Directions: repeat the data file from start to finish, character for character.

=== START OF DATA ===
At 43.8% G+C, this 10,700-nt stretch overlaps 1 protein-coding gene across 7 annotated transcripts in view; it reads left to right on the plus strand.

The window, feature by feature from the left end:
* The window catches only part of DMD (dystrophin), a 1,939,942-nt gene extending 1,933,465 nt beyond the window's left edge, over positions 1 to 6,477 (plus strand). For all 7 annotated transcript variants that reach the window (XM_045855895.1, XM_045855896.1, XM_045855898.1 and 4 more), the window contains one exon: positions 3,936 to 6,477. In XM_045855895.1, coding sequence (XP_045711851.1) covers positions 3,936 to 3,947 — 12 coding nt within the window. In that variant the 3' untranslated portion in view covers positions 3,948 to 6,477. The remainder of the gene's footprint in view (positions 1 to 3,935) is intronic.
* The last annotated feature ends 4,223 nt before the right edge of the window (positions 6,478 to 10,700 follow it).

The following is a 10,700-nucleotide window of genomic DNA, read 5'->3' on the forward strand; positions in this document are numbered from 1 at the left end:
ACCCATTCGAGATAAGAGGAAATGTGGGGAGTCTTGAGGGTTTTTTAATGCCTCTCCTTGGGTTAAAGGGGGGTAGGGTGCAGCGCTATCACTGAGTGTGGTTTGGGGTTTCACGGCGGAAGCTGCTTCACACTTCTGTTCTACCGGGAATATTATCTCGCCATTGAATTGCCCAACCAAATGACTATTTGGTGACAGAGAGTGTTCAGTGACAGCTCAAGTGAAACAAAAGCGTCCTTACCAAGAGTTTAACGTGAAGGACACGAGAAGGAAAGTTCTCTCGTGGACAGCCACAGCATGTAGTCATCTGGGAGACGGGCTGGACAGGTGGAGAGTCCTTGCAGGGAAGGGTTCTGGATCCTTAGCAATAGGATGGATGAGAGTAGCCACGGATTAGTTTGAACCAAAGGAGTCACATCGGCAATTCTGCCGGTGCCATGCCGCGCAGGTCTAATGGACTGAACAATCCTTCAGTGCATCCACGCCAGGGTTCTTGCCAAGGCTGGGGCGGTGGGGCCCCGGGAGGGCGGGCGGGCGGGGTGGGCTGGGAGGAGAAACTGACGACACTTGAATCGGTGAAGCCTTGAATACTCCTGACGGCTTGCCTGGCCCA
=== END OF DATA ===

At 43.8% G+C, this 10,700-nt stretch overlaps 1 protein-coding gene across 7 annotated transcripts in view; it reads left to right on the plus strand.

The window, feature by feature from the left end:
* The window catches only part of DMD (dystrophin), a 1,939,942-nt gene extending 1,933,465 nt beyond the window's left edge, over positions 1 to 6,477 (plus strand). For all 7 annotated transcript variants that reach the window (XM_045855895.1, XM_045855896.1, XM_045855898.1 and 4 more), the window contains one exon: positions 3,936 to 6,477. In XM_045855895.1, coding sequence (XP_045711851.1) covers positions 3,936 to 3,947 — 12 coding nt within the window. In that variant the 3' untranslated portion in view covers positions 3,948 to 6,477. The remainder of the gene's footprint in view (positions 1 to 3,935) is intronic.
* The last annotated feature ends 4,223 nt before the right edge of the window (positions 6,478 to 10,700 follow it).

The following is a 10,700-nucleotide window of genomic DNA, read 5'->3' on the forward strand; positions in this document are numbered from 1 at the left end:
ACCCATTCGAGATAAGAGGAAATGTGGGGAGTCTTGAGGGTTTTTTAATGCCTCTCCTTGGGTTAAAGGGGGGTAGGGTGCAGCGCTATCACTGAGTGTGGTTTGGGGTTTCACGGCGGAAGCTGCTTCACACTTCTGTTCTACCGGGAATATTATCTCGCCATTGAATTGCCCAACCAAATGACTATTTGGTGACAGAGAGTGTTCAGTGACAGCTCAAGTGAAACAAAAGCGTCCTTACCAAGAGTTTAACGTGAAGGACACGAGAAGGAAAGTTCTCTCGTGGACAGCCACAGCATGTAGTCATCTGGGAGACGGGCTGGACAGGTGGAGAGTCCTTGCAGGGAAGGGTTCTGGATCCTTAGCAATAGGATGGATGAGAGTAGCCACGGATTAGTTTGAACCAAAGGAGTCACATCGGCAATTCTGCCGGTGCCATGCCGCGCAGGTCTAATGGACTGAACAATCCTTCAGTGCATCCACGCCAGGGTTCTTGCCAAGGCTGGGGCGGTGGGGCCCCGGGAGGGCGGGCGGGCGGGGTGGGCTGGGAGGAGAAACTGACGACACTTGAATCGGTGAAGCCTTGAATACTCCTGACGGCTTGCCTGGCCCA